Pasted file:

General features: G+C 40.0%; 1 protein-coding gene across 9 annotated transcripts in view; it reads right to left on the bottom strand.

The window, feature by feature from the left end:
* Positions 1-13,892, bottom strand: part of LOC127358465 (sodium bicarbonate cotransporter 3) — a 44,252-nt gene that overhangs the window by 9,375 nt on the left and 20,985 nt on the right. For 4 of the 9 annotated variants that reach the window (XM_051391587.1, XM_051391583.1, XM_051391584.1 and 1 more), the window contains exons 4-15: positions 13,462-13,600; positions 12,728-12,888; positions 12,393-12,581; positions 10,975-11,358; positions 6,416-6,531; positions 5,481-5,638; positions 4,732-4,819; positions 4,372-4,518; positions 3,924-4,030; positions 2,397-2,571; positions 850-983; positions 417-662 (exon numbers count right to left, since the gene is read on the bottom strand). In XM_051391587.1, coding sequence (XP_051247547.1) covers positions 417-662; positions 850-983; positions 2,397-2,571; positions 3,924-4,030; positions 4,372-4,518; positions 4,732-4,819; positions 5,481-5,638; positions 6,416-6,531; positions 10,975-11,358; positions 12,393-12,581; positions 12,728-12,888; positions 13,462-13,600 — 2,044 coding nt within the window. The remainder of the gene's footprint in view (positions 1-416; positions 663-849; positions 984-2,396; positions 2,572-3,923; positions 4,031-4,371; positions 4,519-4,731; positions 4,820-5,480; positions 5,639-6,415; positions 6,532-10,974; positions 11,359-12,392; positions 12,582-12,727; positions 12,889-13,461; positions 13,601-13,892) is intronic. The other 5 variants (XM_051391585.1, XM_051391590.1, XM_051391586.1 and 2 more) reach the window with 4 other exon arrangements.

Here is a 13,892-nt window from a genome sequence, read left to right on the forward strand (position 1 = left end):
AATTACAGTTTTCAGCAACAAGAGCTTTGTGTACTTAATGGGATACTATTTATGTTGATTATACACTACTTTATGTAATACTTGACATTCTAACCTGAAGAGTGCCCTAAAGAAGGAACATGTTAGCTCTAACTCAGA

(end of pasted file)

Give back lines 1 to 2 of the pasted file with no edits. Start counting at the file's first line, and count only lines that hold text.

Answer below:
General features: G+C 40.0%; 1 protein-coding gene across 9 annotated transcripts in view; it reads right to left on the bottom strand.

The window, feature by feature from the left end: